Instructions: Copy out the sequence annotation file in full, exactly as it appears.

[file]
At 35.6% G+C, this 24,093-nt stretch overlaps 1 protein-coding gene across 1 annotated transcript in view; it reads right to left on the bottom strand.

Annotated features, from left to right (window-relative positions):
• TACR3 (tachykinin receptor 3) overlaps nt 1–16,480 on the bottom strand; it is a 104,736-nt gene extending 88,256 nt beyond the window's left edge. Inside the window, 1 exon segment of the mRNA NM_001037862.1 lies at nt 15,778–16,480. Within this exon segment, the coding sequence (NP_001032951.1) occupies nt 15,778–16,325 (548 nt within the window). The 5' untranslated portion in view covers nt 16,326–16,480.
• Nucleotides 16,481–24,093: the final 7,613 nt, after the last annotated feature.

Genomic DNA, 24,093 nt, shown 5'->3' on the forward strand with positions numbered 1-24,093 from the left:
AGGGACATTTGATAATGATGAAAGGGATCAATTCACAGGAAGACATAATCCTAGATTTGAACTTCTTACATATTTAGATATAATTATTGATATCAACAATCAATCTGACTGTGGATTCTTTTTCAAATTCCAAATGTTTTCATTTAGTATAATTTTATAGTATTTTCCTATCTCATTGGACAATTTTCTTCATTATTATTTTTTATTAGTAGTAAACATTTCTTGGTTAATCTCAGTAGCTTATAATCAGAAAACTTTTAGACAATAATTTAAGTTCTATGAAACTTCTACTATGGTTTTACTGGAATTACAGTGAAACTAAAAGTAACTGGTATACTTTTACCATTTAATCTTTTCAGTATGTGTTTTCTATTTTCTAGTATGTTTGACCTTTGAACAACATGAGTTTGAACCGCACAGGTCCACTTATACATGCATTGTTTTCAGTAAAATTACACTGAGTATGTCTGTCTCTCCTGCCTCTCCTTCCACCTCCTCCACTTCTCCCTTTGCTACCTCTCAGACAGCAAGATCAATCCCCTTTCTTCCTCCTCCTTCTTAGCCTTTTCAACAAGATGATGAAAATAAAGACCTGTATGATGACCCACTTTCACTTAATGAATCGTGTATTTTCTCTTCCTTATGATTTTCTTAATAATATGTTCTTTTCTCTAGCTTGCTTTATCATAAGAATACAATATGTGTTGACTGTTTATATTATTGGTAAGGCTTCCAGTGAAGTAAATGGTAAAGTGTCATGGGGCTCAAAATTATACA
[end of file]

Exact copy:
At 35.6% G+C, this 24,093-nt stretch overlaps 1 protein-coding gene across 1 annotated transcript in view; it reads right to left on the bottom strand.

Annotated features, from left to right (window-relative positions):
• TACR3 (tachykinin receptor 3) overlaps nt 1–16,480 on the bottom strand; it is a 104,736-nt gene extending 88,256 nt beyond the window's left edge. Inside the window, 1 exon segment of the mRNA NM_001037862.1 lies at nt 15,778–16,480. Within this exon segment, the coding sequence (NP_001032951.1) occupies nt 15,778–16,325 (548 nt within the window). The 5' untranslated portion in view covers nt 16,326–16,480.
• Nucleotides 16,481–24,093: the final 7,613 nt, after the last annotated feature.

Genomic DNA, 24,093 nt, shown 5'->3' on the forward strand with positions numbered 1-24,093 from the left:
AGGGACATTTGATAATGATGAAAGGGATCAATTCACAGGAAGACATAATCCTAGATTTGAACTTCTTACATATTTAGATATAATTATTGATATCAACAATCAATCTGACTGTGGATTCTTTTTCAAATTCCAAATGTTTTCATTTAGTATAATTTTATAGTATTTTCCTATCTCATTGGACAATTTTCTTCATTATTATTTTTTATTAGTAGTAAACATTTCTTGGTTAATCTCAGTAGCTTATAATCAGAAAACTTTTAGACAATAATTTAAGTTCTATGAAACTTCTACTATGGTTTTACTGGAATTACAGTGAAACTAAAAGTAACTGGTATACTTTTACCATTTAATCTTTTCAGTATGTGTTTTCTATTTTCTAGTATGTTTGACCTTTGAACAACATGAGTTTGAACCGCACAGGTCCACTTATACATGCATTGTTTTCAGTAAAATTACACTGAGTATGTCTGTCTCTCCTGCCTCTCCTTCCACCTCCTCCACTTCTCCCTTTGCTACCTCTCAGACAGCAAGATCAATCCCCTTTCTTCCTCCTCCTTCTTAGCCTTTTCAACAAGATGATGAAAATAAAGACCTGTATGATGACCCACTTTCACTTAATGAATCGTGTATTTTCTCTTCCTTATGATTTTCTTAATAATATGTTCTTTTCTCTAGCTTGCTTTATCATAAGAATACAATATGTGTTGACTGTTTATATTATTGGTAAGGCTTCCAGTGAAGTAAATGGTAAAGTGTCATGGGGCTCAAAATTATACA